Warbreaker/Brandon Sanderson

Warbreaker by Brandon Sanderson; fantasy; 688 pages (about 25 hours as an audio book)

Idris and Hallandren are two neighboring kingdoms on the brink of war. To fulfill a decades-old treaty (and hopefully buy time to build his troops), the king of Idris sends is youngest daughter to marry the legendary God-King of Hallandren, where the dead return as gods with incredible powers, and sorcerers called Awakeners draw their power from human souls. While Siri struggles to overcome her fear of her inhuman husband, other plans are moving within the city, both for an against the war.

My friends have been bugging me to read Sanderson for ages ("Not his kids' stuff! He REAL books!!" If you ask me, his Alcatraz books are amazing enough). So I admit I picked this up more to placate them than anything else. Of course, then I got TOTALLY SUCKED IN.

Sanderson's world is unique and engaging: the source of magic is Breath, which can be gathered from ordinary people and stored and manipulated by Awakeners. Color plays a huge role in this process, and is almost a magical source in and of itself. In decadent Hallandren, humans who have died heroically Return and are worshiped as gods, and are ruled over by the Hallandren God-King; to the North, stoic Idrians shun color, ornament, and ostentation, and accuse the Awakeners of consuming people's souls.

On top of the wonderful world-building, the characters are awesome as well. While I got a little annoyed with how the narrator of the audio book voiced some of the characters, but I genuinely cared about EVERY character by the end of the book, which is pretty rare for me. In fact, I found myself wishing that this were the first in a series, so I could see more of this world and its people. Sanderson left more than a few questions unanswered, so I can hope that he might return here one day.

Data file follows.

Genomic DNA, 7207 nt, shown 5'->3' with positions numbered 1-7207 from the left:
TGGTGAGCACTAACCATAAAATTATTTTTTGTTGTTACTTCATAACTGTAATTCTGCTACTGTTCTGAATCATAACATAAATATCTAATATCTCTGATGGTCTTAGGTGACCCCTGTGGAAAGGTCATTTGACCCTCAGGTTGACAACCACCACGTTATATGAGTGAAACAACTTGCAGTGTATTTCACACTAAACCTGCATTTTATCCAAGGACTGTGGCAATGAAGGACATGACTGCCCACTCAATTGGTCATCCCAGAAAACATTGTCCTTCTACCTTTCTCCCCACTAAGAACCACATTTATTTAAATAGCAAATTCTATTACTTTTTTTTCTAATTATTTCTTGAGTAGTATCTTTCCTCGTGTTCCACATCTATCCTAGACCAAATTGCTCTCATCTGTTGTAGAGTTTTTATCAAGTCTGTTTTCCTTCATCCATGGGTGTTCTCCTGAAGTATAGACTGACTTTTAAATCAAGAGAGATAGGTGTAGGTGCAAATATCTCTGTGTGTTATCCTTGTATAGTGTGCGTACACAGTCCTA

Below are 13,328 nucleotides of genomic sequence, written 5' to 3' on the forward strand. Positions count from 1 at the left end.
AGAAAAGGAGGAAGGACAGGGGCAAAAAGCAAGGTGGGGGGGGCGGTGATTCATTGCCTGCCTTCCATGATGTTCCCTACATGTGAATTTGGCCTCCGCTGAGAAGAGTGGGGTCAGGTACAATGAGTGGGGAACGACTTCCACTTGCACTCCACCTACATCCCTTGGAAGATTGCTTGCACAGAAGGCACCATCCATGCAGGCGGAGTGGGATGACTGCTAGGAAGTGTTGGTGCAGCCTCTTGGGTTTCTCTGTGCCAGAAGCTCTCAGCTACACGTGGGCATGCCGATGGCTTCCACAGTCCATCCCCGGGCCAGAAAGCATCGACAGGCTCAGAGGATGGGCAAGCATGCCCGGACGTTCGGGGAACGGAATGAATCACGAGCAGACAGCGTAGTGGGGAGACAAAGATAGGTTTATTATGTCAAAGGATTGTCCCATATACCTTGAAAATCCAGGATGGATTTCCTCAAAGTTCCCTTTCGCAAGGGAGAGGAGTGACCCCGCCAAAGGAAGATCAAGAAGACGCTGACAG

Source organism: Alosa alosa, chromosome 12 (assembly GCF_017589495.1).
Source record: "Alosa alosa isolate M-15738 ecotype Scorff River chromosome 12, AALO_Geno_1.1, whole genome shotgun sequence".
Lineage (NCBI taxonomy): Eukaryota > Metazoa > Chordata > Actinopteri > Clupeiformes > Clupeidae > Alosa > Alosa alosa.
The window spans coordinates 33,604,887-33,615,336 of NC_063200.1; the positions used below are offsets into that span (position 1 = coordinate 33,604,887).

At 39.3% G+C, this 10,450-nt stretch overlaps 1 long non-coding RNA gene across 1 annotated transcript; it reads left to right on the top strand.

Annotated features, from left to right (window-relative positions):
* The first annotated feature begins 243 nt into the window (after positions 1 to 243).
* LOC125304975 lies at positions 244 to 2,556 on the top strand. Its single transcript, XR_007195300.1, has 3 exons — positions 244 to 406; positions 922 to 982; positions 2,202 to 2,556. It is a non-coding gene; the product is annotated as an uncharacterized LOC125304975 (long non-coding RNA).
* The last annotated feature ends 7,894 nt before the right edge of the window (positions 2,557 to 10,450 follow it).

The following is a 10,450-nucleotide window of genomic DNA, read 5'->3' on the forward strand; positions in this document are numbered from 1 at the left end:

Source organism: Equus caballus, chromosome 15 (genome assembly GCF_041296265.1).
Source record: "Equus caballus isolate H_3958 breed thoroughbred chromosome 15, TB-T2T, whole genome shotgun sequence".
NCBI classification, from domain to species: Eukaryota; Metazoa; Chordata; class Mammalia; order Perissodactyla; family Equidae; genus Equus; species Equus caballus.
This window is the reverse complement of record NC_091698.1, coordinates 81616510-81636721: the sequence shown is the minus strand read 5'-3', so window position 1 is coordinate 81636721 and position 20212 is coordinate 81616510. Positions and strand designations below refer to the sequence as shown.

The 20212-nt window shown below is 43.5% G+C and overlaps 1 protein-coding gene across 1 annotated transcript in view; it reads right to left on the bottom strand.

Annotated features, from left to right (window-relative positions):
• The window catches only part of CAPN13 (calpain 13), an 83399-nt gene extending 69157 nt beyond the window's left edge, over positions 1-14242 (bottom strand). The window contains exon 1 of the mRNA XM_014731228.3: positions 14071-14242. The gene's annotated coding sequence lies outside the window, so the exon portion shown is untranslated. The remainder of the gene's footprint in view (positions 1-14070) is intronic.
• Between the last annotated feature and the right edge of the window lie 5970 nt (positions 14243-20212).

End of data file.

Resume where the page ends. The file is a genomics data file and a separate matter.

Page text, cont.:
The adjustment by Scott Phillips 217 pages

I felt guilty about not attending the author's program at the U City Library, especially since the book sounded like something I would enjoy reading. So, I took it on vacation for both my husband and me to read. PR Wayne Ogden has a messy life to match his somewhat checkered past as supply sergeant in the Quartermaster Corps during WWII. He has been receiving poison pen letters and doesn't know quite how to address the problem. His wife is pregnant and he is less than the picture of the proud papa, hinting to her that perhaps it would be better if she "lost the baby". Although he has a plum job as head of pr for Collins Aircraft in Wichita, his job's priority seems to be pimping the black market (sex and drugs) for founder and CEO Everett Collins. Maybe he would have an easier life if he re-enlisted. This is a very dark "noirish" novel with a antihero who is rather unlovable but is compelling, none-the-less.